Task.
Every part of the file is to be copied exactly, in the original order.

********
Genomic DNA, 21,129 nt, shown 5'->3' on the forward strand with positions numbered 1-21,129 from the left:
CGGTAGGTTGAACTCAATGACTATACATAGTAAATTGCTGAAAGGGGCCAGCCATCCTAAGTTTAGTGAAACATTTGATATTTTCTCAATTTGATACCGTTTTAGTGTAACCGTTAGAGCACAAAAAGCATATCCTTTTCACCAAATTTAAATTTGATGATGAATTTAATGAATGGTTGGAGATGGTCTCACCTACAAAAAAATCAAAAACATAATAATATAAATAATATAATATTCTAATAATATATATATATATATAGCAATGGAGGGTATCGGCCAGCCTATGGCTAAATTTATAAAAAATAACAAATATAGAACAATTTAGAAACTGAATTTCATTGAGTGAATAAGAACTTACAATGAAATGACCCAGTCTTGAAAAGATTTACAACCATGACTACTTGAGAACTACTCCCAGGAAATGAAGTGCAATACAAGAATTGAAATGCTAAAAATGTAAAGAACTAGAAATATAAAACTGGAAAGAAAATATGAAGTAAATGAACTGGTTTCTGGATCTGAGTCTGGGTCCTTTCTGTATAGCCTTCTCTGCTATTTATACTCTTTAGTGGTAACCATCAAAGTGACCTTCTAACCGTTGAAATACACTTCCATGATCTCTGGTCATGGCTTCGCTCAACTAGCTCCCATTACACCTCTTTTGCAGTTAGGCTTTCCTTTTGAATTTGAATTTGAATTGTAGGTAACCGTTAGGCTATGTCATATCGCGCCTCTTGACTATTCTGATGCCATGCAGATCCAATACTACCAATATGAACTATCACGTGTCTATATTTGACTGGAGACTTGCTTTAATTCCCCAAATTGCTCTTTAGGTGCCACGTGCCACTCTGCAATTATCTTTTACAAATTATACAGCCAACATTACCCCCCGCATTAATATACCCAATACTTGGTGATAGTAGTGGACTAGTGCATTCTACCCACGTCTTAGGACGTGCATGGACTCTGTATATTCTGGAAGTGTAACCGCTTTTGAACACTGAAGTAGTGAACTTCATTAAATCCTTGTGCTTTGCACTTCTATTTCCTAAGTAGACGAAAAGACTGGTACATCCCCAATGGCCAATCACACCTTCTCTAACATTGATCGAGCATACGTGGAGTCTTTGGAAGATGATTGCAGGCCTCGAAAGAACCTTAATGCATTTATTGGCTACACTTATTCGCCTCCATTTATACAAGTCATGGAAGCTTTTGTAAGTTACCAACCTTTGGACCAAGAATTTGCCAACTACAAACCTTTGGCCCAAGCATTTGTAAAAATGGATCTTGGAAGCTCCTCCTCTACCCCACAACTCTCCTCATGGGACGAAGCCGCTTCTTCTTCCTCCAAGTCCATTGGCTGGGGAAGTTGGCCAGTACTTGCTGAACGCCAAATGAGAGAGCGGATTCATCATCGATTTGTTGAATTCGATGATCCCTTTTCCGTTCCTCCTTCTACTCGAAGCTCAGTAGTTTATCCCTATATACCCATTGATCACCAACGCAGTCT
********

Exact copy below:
Genomic DNA, 21,129 nt, shown 5'->3' on the forward strand with positions numbered 1-21,129 from the left:
CGGTAGGTTGAACTCAATGACTATACATAGTAAATTGCTGAAAGGGGCCAGCCATCCTAAGTTTAGTGAAACATTTGATATTTTCTCAATTTGATACCGTTTTAGTGTAACCGTTAGAGCACAAAAAGCATATCCTTTTCACCAAATTTAAATTTGATGATGAATTTAATGAATGGTTGGAGATGGTCTCACCTACAAAAAAATCAAAAACATAATAATATAAATAATATAATATTCTAATAATATATATATATATATAGCAATGGAGGGTATCGGCCAGCCTATGGCTAAATTTATAAAAAATAACAAATATAGAACAATTTAGAAACTGAATTTCATTGAGTGAATAAGAACTTACAATGAAATGACCCAGTCTTGAAAAGATTTACAACCATGACTACTTGAGAACTACTCCCAGGAAATGAAGTGCAATACAAGAATTGAAATGCTAAAAATGTAAAGAACTAGAAATATAAAACTGGAAAGAAAATATGAAGTAAATGAACTGGTTTCTGGATCTGAGTCTGGGTCCTTTCTGTATAGCCTTCTCTGCTATTTATACTCTTTAGTGGTAACCATCAAAGTGACCTTCTAACCGTTGAAATACACTTCCATGATCTCTGGTCATGGCTTCGCTCAACTAGCTCCCATTACACCTCTTTTGCAGTTAGGCTTTCCTTTTGAATTTGAATTTGAATTGTAGGTAACCGTTAGGCTATGTCATATCGCGCCTCTTGACTATTCTGATGCCATGCAGATCCAATACTACCAATATGAACTATCACGTGTCTATATTTGACTGGAGACTTGCTTTAATTCCCCAAATTGCTCTTTAGGTGCCACGTGCCACTCTGCAATTATCTTTTACAAATTATACAGCCAACATTACCCCCCGCATTAATATACCCAATACTTGGTGATAGTAGTGGACTAGTGCATTCTACCCACGTCTTAGGACGTGCATGGACTCTGTATATTCTGGAAGTGTAACCGCTTTTGAACACTGAAGTAGTGAACTTCATTAAATCCTTGTGCTTTGCACTTCTATTTCCTAAGTAGACGAAAAGACTGGTACATCCCCAATGGCCAATCACACCTTCTCTAACATTGATCGAGCATACGTGGAGTCTTTGGAAGATGATTGCAGGCCTCGAAAGAACCTTAATGCATTTATTGGCTACACTTATTCGCCTCCATTTATACAAGTCATGGAAGCTTTTGTAAGTTACCAACCTTTGGACCAAGAATTTGCCAACTACAAACCTTTGGCCCAAGCATTTGTAAAAATGGATCTTGGAAGCTCCTCCTCTACCCCACAACTCTCCTCATGGGACGAAGCCGCTTCTTCTTCCTCCAAGTCCATTGGCTGGGGAAGTTGGCCAGTACTTGCTGAACGCCAAATGAGAGAGCGGATTCATCATCGATTTGTTGAATTCGATGATCCCTTTTCCGTTCCTCCTTCTACTCGAAGCTCAGTAGTTTATCCCTATATACCCATTGATCACCAACGCAGTCT